On this wet, grey, rainy Sunday morning, I’ve got no sweet treat, homemade or otherwise, to accompany my lonely cup of steaming chai tea, no date square from City Café, no vanilla scone from Future Bakery, no gingerbread biscotti from that small bakery in Erin, not even a slice of my own homemade date bread. Ah well, the tea is delicious, and maybe I should try to appreciate it more, savouring each sip rather than just gulping it down. Although this may sound like whining, it is actually my way of segueing into today’s post.
My “Friends” book club met on Thursday night to discuss Big Brother by Lionel Shriver. This novel follows successful Iowa entrepreneur Pandora Halfdanarson as she tries to deal with the extended visit of her brother Edison Appaloosa, a washed-up New York jazz pianist who never quite made it big. Pandora’s current family is made up of husband Fletcher, a specialty furniture maker who has filled the basement with unsold pieces, teenaged stepson Tanner, who hates school and wants to quit in order to write screenplays, and stepdaughter Cody, a shy girl who wants to please everyone. When Edison shows up at the Iowa airport, Pandora doesn’t recognize the morbidly obese man being pushed along in a wheelchair by airline staff as her brother, a man she has idolized all her life, remembering him as cool, slick, and attractive. Four years later, he has become an object of public ridicule and Pandora is put in a position that threatens her own family as she must decide how to help her brother before it is too late and he eats himself to death. There is so much in this novel to discuss, that one meeting is not nearly enough time to cover everything. This book is about relationships, and how we deal with those we love; it is about responsibility, and how we offer support to them, while also taking responsibility for ourselves. It is also about dealing with those we do not love, but whose presence in our lives we cannot truly escape. It is about mid-life crisis, and realizing that this is “as good as it gets”. One of my book club members works with people who have addiction issues, and she commented that the weight loss plan Pandora had for Edison and herself was very responsible, one that was realistic and could actually work, taking into consideration not just the weight loss, but also considering why we eat, what purpose food serves, and how those needs could be otherwise met. Shriver went into detail describing Pandora’s experience eating a salmon steak, describing the grainy texture of the flakes against her tongue (I told you my decision to savour my chai tea relates to the content of this post!). We discussed Fletcher, his obsession with cycling and fitness, and determined that, at age 47, he was doing exactly what any other man of that age would do; in fact several of our husbands were doing these same things, though not to the lengths Fletcher was taking them. We talked about their marriage, and thought it was also realistic. One member, who was unable to make it but who email comments to me, was concerned about the way they were dieting, drinking only shakes made from envelopes of protein powders for months at a time. I, too, was disturbed by this method, but I suppose for someone morbidly obese, it would make sense to, as Shriver writes, “eat nothing” for a while rather than trying to eat small portions of healthy food, as personal restraint around food was clearly one of Edison’s issues. We talked, of course, about the ending, and why Shriver would use this technique, what she intended with the original ending and the “real” one. I have read this book before, and I remember getting to the “fake” ending and feeling somewhat disappointed, then reading the “real” ending. My first response to that was, “This was a cop-out; she couldn’t decide how to end it, so she used both options”. But as I thought about it more, I decided that it was brilliant! How many times have we made major decisions and regretted the outcomes, and these regrets haunt us as we imagine how things “could have been”? I’ve certainly had this experience, and sometime, if we imagine a different outcome often enough, it becomes almost reality. As I was reading this book, I thought that Shriver was dissecting the relationships we have with others, particularly family members, as well as the decisions we make involving those we love, decisions we make every day and don’t really think about them. Shriver has a way of describing them that is exactly right – while her writing is complex and often difficult to understand (one of the members said she had to have a dictionary nearby!), in the end, she gets to the heart of the issue in exactly the right way. She also uses words in a unique way, such as when she talks about Edison’s “slow suicide by pie”. One member said that this book helped her understand what kind of books she likes: she pointed out that this book didn’t have much of a plot, but was intensely character-driven. She enjoyed this book so much, she’s moved on to Shriver’s Orange-prize winning novel, We Need toTalk About Kevin. We also talked about the way Shriver describes society’s values, and how we make snap judgments of others based on first appearances, particularly regarding weight. When Pandora first weighs herself before they start their liquid diet, she responds with amazement and denial. Shriver writes: “(T)he weigh-in was now subject to the most ruthless of interpretations. I believed – and could not understand why I believed this, since I didn’t believe it – that the number on the dial was a verdict on my very character. It appraised whether I was strong, whether I was self-possessed, whether I was someone anyone else would conceivably wish to be.” (p. 230) Due to her successful business, Baby Monotonous, Pandora is often asked to give interviews and pose for photo shoots, something she grudgingly endures. These experiences incite her to consider herself as someone others see, making the reader, too, consider this. How often do we look in the mirror every day, but not really see ourselves as others would see us? I think it is healthy to get on with life without obsessing about how we look to others, but I suppose it is also good to take a step back and get outside ourselves sometime and assess who and what we are to other people. Oh boy, there are soooo many things in this book to discuss, but I must stop now or I’ll be at the computer all day! I really wanted to compare Big Brother with We Need to Talk About Kevin, since the one member who is now reading Kevin brought up some similarities. Unfortunately I’ve run out of “writing” time. In closing, Shriver’s brutal honesty will make readers look inward and explore their own character while hoping for the best for Panodora, Edison, Fletcher, and the other characters who populate the pages of this outstanding, thought-provoking novel.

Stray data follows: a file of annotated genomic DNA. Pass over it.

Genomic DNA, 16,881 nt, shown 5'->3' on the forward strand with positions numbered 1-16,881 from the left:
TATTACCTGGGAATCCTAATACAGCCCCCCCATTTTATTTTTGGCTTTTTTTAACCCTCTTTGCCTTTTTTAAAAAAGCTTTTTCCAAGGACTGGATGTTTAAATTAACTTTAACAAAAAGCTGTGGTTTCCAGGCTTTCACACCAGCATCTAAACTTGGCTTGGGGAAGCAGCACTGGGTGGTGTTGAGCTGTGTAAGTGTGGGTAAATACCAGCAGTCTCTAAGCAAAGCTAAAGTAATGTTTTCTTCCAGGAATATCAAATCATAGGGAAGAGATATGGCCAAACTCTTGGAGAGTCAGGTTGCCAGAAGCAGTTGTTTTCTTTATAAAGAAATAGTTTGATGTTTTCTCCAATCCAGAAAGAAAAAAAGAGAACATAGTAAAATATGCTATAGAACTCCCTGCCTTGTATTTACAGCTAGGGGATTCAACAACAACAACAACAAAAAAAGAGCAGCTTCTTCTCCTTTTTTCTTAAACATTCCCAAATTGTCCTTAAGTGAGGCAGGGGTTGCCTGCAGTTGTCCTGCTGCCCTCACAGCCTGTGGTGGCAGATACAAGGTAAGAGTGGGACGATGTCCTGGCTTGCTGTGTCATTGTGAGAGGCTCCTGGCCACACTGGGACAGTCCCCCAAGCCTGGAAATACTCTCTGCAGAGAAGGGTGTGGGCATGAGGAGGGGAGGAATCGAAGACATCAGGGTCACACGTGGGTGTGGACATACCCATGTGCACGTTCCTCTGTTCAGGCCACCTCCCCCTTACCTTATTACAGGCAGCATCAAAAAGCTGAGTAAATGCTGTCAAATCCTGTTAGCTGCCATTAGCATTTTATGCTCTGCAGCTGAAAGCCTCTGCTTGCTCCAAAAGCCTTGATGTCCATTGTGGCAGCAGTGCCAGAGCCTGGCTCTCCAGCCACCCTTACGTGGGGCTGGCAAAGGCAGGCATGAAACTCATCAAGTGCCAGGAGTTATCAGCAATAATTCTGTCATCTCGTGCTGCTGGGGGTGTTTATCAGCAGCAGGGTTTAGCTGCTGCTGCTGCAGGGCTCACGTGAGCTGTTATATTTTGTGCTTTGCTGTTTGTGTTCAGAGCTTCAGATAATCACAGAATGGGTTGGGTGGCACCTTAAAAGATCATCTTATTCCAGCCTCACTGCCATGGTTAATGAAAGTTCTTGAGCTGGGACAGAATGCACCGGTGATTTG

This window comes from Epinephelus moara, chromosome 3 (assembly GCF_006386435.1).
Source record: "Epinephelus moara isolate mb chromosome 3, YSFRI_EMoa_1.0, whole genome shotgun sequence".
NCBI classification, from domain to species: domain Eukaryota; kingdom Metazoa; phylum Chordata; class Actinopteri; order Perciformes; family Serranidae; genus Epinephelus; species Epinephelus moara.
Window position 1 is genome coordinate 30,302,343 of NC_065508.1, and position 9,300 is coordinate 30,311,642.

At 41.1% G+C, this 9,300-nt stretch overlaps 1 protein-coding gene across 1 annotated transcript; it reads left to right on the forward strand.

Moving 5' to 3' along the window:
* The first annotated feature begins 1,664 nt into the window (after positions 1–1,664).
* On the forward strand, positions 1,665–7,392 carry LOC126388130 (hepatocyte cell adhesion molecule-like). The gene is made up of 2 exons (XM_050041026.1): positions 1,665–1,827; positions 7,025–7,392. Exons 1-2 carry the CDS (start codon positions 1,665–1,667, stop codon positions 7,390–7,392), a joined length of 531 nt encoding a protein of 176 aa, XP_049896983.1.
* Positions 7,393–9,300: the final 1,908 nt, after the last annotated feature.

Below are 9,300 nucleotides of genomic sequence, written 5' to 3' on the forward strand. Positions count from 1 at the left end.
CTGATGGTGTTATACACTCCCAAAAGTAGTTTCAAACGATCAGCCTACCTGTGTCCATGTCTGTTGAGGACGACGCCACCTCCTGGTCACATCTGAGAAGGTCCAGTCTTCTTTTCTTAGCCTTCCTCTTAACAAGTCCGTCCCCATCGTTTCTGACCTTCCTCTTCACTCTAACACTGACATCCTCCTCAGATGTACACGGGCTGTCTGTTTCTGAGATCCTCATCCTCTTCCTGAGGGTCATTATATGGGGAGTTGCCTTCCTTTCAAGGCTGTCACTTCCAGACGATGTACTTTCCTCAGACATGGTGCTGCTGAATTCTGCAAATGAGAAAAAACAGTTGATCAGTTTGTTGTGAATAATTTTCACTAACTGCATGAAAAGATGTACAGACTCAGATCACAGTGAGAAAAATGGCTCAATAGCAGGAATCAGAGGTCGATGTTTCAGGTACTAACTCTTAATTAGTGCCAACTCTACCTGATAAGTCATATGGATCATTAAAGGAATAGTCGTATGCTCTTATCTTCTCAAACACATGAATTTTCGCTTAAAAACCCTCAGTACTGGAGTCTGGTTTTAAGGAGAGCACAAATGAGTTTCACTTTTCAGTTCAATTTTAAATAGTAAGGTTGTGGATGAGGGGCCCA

That’s all for today!
Bye for now...